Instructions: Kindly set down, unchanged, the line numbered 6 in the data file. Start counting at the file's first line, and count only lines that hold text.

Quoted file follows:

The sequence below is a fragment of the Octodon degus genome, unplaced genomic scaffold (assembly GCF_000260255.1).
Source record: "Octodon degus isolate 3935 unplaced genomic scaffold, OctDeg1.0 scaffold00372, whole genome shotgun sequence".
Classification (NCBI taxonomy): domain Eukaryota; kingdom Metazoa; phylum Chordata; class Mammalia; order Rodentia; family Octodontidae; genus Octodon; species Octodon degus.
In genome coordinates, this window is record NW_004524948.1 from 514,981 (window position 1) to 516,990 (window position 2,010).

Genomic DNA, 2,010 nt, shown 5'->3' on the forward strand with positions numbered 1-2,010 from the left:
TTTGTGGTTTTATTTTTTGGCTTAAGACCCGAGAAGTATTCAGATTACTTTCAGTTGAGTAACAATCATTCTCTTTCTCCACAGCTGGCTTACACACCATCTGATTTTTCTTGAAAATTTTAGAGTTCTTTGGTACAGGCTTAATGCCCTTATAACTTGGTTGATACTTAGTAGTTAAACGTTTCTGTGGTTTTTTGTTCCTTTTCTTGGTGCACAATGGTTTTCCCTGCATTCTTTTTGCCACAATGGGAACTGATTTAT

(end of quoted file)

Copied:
TTTGTGGTTTTATTTTTTGGCTTAAGACCCGAGAAGTATTCAGATTACTTTCAGTTGAGTAACAATCATTCTCTTTCTCCACAGCTGGCTTACACACCATCTGATTTTTCTTGAAAATTTTAGAGTTCTTTGGTACAGGCTTAATGCCCTTATAACTTGGTTGATACTTAGTAGTTAAACGTTTCTGTGGTTTTTTGTTCCTTTTCTTGGTGCACAATGGTTTTCCCTGCATTCTTTTTGCCACAATGGGAACTGATTTAT